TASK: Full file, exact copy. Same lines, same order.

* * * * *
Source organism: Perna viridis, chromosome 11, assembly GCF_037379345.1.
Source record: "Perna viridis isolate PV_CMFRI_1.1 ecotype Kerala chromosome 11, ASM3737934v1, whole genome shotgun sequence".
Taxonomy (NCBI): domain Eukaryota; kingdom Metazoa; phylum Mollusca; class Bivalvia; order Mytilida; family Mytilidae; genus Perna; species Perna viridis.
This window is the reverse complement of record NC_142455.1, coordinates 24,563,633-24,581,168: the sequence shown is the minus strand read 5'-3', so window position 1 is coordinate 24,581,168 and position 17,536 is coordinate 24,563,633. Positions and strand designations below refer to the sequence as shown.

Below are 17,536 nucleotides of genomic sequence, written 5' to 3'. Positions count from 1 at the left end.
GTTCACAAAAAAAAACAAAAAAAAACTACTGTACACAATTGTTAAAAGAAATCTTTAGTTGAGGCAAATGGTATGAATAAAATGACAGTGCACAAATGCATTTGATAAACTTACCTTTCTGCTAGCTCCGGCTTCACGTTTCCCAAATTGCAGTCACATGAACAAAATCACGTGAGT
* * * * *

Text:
Source organism: Perna viridis, chromosome 11, assembly GCF_037379345.1.
Source record: "Perna viridis isolate PV_CMFRI_1.1 ecotype Kerala chromosome 11, ASM3737934v1, whole genome shotgun sequence".
Taxonomy (NCBI): domain Eukaryota; kingdom Metazoa; phylum Mollusca; class Bivalvia; order Mytilida; family Mytilidae; genus Perna; species Perna viridis.
This window is the reverse complement of record NC_142455.1, coordinates 24,563,633-24,581,168: the sequence shown is the minus strand read 5'-3', so window position 1 is coordinate 24,581,168 and position 17,536 is coordinate 24,563,633. Positions and strand designations below refer to the sequence as shown.

Below are 17,536 nucleotides of genomic sequence, written 5' to 3'. Positions count from 1 at the left end.
GTTCACAAAAAAAAACAAAAAAAAACTACTGTACACAATTGTTAAAAGAAATCTTTAGTTGAGGCAAATGGTATGAATAAAATGACAGTGCACAAATGCATTTGATAAACTTACCTTTCTGCTAGCTCCGGCTTCACGTTTCCCAAATTGCAGTCACATGAACAAAATCACGTGAGT